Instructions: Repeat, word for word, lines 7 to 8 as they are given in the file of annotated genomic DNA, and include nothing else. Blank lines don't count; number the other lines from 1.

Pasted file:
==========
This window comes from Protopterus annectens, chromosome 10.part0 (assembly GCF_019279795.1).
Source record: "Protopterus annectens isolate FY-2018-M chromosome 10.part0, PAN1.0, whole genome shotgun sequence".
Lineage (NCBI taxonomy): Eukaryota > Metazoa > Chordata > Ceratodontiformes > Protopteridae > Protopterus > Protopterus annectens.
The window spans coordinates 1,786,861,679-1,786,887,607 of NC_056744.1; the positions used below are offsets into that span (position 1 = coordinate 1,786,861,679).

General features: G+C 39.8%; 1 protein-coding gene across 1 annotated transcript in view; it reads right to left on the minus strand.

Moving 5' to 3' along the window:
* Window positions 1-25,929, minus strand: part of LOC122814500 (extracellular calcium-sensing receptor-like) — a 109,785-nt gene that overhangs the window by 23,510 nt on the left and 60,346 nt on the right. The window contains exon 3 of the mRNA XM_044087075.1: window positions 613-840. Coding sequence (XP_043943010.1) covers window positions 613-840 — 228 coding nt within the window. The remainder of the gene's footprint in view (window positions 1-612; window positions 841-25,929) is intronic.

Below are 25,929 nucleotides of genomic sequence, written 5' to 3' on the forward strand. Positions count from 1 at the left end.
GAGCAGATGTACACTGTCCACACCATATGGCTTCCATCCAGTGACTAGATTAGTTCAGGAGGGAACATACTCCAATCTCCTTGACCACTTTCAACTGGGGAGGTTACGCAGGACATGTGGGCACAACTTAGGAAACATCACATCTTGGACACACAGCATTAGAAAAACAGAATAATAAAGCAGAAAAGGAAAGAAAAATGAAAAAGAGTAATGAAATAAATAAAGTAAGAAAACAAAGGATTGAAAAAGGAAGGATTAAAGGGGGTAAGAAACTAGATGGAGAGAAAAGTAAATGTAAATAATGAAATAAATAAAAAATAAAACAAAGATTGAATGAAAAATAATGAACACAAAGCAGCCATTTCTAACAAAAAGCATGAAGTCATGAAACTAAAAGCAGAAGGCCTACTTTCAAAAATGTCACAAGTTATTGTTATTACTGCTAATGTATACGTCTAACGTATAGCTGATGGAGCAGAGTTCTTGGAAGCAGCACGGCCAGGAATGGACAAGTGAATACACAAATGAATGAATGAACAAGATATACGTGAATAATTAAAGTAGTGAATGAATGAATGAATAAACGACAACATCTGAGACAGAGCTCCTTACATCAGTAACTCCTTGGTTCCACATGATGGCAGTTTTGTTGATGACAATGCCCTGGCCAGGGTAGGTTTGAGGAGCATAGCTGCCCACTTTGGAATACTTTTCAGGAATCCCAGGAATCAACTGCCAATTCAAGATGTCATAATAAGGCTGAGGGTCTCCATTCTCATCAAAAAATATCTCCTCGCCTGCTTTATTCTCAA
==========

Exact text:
* Window positions 1-25,929, minus strand: part of LOC122814500 (extracellular calcium-sensing receptor-like) — a 109,785-nt gene that overhangs the window by 23,510 nt on the left and 60,346 nt on the right. The window contains exon 3 of the mRNA XM_044087075.1: window positions 613-840. Coding sequence (XP_043943010.1) covers window positions 613-840 — 228 coding nt within the window. The remainder of the gene's footprint in view (window positions 1-612; window positions 841-25,929) is intronic.

Below are 25,929 nucleotides of genomic sequence, written 5' to 3' on the forward strand. Positions count from 1 at the left end.